Southpointe Academy has become well known for cultivating engaged, well-rounded citizens poised to thrive in their pursuit of post-secondary education and primed to achieve their full potential. It is much more than a school; it is a dynamic community of sharp, young minds, impassioned educators and dedicated parents. It is now the only accredited International Baccalaureate (IB) Primary Years Programme (PYP) School in the Delta and Richmond communities.
Southpointe Academy is dedicated to providing a high-quality education to its students and that is what led Southpointe Academy to apply for certification as a Primary Years Programme (PYP) International Baccalaureate World School. PYP is aimed towards students in Kindergarten to Grade 5, in which its emphasis is on the total growth of a developing child. The stringent 3-year evaluation and authorization process takes a rigorous look at the leadership, curriculum, instructional approaches, personnel and governance of the school. To receive this authorization, the International Baccalaureate Organization (IB), requires that administrators, and teachers commit to several hours of professional development and continuous learning coursework annually. The IB also assess the school’s ability to effectively guide young students in the five essential elements of knowledge, concepts, skills, attitudes, and actions that they need to be equipped for successful lives, both now and in the future.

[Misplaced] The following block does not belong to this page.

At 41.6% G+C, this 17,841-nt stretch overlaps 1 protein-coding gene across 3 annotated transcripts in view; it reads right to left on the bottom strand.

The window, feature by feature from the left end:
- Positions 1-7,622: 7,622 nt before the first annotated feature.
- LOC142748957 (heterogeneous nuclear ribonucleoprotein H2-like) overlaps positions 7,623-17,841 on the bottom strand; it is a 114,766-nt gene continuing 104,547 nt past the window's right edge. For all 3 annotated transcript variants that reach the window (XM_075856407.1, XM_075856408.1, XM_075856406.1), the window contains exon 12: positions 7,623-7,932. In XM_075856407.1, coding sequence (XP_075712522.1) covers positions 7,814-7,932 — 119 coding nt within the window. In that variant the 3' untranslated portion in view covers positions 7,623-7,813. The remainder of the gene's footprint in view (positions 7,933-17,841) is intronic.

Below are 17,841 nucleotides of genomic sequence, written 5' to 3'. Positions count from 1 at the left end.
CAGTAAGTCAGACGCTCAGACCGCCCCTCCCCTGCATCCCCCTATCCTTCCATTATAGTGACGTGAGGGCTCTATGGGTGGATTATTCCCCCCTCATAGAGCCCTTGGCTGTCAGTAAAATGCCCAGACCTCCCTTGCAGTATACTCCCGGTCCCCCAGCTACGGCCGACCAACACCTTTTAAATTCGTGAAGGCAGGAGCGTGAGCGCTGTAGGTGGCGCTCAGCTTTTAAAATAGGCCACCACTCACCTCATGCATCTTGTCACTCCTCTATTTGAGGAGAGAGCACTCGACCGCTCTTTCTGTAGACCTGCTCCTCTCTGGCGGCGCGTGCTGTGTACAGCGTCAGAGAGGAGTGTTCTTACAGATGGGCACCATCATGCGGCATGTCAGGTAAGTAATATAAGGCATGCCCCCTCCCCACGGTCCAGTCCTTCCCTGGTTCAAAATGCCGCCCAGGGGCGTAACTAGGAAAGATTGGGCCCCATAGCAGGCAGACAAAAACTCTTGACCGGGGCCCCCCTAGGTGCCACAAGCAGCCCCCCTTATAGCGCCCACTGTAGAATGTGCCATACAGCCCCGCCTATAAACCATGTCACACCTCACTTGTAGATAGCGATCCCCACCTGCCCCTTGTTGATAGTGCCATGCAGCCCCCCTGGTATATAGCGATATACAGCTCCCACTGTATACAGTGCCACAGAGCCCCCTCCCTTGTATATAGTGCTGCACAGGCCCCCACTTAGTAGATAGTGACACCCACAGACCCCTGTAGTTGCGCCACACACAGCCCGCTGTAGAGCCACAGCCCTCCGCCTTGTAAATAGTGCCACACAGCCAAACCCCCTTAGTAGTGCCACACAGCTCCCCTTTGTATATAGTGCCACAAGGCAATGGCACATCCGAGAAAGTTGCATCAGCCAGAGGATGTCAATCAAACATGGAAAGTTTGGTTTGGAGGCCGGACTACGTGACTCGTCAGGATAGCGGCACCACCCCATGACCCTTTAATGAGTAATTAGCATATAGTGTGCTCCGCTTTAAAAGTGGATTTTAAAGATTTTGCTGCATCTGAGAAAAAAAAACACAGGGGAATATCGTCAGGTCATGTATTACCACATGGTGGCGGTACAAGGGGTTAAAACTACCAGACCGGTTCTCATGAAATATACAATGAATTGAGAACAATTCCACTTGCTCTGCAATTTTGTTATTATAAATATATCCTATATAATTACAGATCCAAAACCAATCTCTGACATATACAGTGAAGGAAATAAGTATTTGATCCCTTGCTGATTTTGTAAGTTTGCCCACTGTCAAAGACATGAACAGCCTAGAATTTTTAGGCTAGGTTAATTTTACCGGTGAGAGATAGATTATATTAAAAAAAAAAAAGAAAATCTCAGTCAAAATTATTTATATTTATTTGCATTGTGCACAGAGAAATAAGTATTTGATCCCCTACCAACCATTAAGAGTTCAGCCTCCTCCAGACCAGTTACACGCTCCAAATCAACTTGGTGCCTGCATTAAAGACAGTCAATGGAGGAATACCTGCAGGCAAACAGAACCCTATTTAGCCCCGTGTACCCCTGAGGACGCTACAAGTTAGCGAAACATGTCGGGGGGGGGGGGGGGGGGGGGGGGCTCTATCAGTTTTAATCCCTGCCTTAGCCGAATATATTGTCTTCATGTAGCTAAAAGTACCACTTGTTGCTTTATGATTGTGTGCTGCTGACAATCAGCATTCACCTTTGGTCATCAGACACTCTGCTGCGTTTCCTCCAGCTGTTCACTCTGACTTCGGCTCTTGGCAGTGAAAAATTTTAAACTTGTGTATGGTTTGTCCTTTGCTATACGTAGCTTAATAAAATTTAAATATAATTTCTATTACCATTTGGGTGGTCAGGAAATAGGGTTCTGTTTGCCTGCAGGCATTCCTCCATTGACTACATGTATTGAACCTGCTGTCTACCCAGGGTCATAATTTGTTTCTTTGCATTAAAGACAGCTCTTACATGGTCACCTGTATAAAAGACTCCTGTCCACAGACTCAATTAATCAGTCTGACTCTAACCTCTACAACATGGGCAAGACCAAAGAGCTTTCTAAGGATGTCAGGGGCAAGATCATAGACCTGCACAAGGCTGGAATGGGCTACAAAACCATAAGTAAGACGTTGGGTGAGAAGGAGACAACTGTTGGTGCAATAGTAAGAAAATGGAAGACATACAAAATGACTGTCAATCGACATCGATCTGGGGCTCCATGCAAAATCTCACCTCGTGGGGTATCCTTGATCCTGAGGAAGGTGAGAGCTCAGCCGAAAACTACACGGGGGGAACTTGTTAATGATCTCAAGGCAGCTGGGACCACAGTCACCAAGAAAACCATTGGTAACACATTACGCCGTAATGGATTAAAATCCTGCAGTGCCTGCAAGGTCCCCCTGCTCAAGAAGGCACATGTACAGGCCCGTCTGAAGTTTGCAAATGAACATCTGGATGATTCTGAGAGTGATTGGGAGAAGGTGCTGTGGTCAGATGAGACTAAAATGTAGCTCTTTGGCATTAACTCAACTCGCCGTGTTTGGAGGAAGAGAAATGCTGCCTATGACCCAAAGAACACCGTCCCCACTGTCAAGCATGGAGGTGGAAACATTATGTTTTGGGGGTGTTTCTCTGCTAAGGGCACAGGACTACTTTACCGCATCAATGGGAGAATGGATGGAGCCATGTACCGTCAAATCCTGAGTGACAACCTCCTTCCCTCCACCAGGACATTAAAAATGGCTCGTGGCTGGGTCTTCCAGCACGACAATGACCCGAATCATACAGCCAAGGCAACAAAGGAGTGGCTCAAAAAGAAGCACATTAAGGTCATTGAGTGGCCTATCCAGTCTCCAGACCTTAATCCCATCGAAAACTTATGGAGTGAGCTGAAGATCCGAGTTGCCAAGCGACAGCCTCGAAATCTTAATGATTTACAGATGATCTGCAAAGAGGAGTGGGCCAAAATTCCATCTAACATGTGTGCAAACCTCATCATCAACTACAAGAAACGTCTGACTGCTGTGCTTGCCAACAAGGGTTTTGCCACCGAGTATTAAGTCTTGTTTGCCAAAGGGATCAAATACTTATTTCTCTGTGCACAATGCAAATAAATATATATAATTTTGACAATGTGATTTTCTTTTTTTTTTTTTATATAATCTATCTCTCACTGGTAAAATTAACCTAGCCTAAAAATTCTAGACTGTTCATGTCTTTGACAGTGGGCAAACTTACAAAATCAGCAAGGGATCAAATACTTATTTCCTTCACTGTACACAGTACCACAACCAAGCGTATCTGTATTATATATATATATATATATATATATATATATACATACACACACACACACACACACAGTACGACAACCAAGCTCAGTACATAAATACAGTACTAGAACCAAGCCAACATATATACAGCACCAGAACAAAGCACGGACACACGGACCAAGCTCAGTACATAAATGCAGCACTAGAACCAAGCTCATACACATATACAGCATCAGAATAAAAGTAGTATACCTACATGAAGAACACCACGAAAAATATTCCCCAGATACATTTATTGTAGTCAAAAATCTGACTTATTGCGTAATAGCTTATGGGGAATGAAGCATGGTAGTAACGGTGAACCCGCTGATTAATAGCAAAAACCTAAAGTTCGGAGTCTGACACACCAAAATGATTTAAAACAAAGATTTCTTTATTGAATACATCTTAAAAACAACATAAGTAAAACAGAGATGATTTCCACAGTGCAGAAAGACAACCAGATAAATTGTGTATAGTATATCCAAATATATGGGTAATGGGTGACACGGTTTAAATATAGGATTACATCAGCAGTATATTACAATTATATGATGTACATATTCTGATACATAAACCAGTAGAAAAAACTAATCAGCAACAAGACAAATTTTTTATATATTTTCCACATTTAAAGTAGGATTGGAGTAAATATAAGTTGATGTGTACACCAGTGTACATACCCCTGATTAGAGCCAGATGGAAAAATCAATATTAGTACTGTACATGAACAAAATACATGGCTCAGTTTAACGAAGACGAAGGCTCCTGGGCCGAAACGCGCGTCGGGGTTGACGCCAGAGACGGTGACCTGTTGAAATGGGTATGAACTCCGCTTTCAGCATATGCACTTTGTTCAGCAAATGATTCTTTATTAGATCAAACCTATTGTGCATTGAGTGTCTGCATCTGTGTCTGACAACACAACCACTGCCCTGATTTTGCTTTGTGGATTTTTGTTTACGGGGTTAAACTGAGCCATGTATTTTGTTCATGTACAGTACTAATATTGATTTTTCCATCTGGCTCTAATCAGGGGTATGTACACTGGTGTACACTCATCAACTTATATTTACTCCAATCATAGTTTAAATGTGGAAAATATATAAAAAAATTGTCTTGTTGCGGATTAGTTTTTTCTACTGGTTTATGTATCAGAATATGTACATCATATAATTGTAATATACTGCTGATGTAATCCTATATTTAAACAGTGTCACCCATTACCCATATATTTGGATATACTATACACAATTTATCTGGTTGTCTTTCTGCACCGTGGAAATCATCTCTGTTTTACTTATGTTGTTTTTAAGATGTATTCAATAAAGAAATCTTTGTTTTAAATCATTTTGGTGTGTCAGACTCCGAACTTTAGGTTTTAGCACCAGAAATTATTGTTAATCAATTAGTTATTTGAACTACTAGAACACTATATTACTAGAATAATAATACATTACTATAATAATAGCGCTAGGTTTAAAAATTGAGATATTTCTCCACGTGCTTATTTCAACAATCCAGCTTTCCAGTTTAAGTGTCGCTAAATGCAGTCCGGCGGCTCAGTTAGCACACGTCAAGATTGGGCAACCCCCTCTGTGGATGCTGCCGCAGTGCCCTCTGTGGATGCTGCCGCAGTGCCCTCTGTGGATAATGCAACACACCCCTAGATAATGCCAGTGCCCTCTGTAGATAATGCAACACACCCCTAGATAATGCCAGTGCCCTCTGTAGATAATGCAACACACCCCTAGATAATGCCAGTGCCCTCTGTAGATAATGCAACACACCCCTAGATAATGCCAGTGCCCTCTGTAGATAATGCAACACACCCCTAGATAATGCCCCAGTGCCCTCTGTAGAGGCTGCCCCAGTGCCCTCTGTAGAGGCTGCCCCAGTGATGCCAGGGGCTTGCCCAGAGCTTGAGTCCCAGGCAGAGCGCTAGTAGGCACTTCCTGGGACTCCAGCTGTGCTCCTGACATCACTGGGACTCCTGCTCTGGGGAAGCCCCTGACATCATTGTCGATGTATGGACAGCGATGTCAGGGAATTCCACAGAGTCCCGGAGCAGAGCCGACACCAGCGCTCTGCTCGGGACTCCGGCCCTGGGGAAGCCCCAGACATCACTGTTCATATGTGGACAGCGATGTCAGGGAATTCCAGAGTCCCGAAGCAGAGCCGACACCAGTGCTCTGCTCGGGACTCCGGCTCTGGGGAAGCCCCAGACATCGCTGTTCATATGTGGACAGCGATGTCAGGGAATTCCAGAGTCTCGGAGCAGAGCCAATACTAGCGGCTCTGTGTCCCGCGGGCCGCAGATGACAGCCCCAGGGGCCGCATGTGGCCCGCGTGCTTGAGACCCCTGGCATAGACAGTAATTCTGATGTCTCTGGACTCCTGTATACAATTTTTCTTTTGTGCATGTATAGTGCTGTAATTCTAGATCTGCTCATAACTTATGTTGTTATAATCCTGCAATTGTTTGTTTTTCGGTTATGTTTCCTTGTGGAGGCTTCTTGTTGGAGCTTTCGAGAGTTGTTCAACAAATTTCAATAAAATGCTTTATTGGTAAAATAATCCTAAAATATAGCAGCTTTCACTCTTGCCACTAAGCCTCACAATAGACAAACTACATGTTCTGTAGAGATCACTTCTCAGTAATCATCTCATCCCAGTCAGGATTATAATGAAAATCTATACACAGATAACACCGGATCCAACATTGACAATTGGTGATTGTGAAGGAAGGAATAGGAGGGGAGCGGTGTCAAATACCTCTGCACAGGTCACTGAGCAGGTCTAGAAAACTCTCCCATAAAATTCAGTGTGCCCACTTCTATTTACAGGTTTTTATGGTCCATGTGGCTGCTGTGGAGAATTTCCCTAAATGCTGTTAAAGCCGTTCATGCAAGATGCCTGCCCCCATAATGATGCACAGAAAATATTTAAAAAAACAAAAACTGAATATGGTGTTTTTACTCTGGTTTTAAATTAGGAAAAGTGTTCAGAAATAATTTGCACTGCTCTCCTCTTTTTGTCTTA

IB World School students develop strong academic, social and emotional characteristics. They are also more likely to perform well academically – often better than students in other programs. IB prepares students for the intellectual challenges of further education and focuses on the development of the whole child as an inquirer, both in the classroom and in the world outside. Now an IB World School, Southpointe Academy is part of a global network of schools that “aims to create a better and more peaceful world through intercultural understanding and respect.”